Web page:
It’s a typical Thursday night in New York when, on the corner of 10th Avenue and 13th Street, a white Cadillac and a blue Mini Cooper pull over. Five photographers emerge from the cars, carrying paint rollers and pots of wheat-based glue. As three of them quickly and expertly apply glue to a four-by-three-foot section of virgin brick wall across from the Standard Hotel, the other two carefully roll out and paste large sections of a black-and-white photograph.
Many photographers and photo editors have asked me to look into rates for social media use. I reached out to Suzanne Sease for the first of what will be a series of articles looking into the pricing and usage.
Fresh out of college, Kyle Johnson thought he’d wanted a career in what he’d majored in: video editing. But after a year in a corporate editing job, the Seattleite became bored and quit to work at a coffee shop. He started shooting pictures of friends’ bands on the side, and realized photography was a better fit for him. In 2010, he’d found enough local photography work to quit the coffee shop job and focus on a freelance career
Ansel Adams called him ‘the antichrist’ and wanted him written out of history. But William Mortensen’s grotesque photographs of death, nudity and torture and are now having their day. Chris Campion pays tribute to a master of the macabre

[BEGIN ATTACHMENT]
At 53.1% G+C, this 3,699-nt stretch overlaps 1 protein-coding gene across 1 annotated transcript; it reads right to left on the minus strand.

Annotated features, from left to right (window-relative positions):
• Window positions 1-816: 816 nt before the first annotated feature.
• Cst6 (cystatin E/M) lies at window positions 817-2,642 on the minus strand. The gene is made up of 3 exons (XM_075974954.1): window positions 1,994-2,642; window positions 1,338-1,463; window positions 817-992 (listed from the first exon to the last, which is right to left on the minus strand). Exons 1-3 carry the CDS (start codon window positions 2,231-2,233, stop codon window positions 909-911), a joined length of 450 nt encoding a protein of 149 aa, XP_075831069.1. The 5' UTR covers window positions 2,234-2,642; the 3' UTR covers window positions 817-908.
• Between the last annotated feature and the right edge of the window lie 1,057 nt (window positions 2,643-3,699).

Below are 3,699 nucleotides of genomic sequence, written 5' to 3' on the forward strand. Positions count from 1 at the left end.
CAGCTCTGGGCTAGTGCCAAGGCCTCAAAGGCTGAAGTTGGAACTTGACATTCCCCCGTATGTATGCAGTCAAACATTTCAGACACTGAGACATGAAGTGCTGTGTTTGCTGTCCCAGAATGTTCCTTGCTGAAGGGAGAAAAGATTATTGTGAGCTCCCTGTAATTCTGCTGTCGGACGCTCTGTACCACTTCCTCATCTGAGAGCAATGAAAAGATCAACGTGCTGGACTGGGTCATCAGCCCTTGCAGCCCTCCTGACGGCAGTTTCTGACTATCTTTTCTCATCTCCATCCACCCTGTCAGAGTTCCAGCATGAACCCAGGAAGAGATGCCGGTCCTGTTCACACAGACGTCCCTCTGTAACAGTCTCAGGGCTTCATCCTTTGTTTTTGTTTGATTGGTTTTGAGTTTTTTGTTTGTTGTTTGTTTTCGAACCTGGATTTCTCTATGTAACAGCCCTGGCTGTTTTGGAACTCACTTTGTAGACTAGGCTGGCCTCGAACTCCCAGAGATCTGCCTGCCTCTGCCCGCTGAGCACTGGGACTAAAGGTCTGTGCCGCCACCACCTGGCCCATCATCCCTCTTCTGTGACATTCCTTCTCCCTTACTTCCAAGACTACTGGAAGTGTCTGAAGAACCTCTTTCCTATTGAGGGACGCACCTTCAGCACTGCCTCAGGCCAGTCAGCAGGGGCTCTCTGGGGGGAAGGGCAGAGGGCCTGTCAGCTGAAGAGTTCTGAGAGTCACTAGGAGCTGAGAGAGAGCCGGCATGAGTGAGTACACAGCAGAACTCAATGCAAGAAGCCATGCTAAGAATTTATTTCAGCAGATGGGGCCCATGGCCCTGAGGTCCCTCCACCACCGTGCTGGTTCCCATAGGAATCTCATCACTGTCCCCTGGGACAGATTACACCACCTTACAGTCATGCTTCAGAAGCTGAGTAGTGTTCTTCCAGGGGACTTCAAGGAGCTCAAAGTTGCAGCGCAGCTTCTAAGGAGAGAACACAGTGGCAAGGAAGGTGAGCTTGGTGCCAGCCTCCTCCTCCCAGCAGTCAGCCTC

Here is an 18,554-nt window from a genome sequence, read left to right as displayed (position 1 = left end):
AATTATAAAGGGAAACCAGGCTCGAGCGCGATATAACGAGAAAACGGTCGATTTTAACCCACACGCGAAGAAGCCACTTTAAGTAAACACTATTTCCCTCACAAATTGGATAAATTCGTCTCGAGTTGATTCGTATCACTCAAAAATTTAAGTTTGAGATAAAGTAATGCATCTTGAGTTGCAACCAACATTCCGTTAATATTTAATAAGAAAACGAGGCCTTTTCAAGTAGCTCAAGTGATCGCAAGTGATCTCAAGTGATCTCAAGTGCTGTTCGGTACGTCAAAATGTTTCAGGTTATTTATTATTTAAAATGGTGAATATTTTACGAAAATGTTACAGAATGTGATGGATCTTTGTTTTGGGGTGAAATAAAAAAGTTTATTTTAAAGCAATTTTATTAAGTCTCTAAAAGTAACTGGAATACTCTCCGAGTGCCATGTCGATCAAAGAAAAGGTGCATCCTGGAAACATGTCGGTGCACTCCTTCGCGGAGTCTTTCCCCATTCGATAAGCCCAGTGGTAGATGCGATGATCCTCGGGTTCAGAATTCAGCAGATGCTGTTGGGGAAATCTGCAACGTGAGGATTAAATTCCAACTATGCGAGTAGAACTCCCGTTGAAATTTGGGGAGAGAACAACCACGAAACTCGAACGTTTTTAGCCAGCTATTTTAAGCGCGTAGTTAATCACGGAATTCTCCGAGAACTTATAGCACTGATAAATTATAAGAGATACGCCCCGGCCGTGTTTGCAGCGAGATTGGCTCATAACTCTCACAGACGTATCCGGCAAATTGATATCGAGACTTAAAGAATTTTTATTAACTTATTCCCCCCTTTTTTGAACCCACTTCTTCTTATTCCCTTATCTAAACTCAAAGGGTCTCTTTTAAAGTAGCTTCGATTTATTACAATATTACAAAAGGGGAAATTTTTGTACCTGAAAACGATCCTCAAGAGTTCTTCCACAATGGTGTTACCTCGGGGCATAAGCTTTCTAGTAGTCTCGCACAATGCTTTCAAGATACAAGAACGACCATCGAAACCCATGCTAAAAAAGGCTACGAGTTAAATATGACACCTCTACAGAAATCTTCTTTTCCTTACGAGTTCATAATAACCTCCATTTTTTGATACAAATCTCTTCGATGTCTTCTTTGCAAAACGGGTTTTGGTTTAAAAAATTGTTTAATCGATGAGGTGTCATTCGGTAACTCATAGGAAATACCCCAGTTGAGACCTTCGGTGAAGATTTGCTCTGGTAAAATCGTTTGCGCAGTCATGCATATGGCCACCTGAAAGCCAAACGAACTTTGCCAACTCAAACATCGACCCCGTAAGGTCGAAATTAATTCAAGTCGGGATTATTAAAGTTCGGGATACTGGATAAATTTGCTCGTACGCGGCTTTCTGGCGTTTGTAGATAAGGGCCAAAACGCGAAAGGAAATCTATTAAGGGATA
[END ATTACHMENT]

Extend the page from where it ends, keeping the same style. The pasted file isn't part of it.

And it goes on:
While there’s clear demand, there’s ambiguity over how best to monetize using an embedded feature: per-impression fee, subscription, in-image advertising, data mining? Interestingly, photo-tech seems much more interested in plotting new paths than its retail-focused counterparts
TIME LightBox’s curators series invites top photography curators from around the world to present and discuss photography of their choosing in an effort to learn more about their curatorial preferences and the path from individual images to full-fledged exhibitions. This month, TIME invited Deborah Willis, Chair of the Department of Photography & Imaging at New York University’s Tisch School of the Arts to discuss how the past both shapes and influences modern photography.
This time of year the Brooklyn waterfront has plenty of contenders: from Pulitzer Prize-winning photojournalists to up-and-coming photographers (and even a selection of Instagram images from around the world). Welcome to Photoville, the annual pop-up village and open-air mega-exhibit that’s showcased in cargo containers transformed into galleries.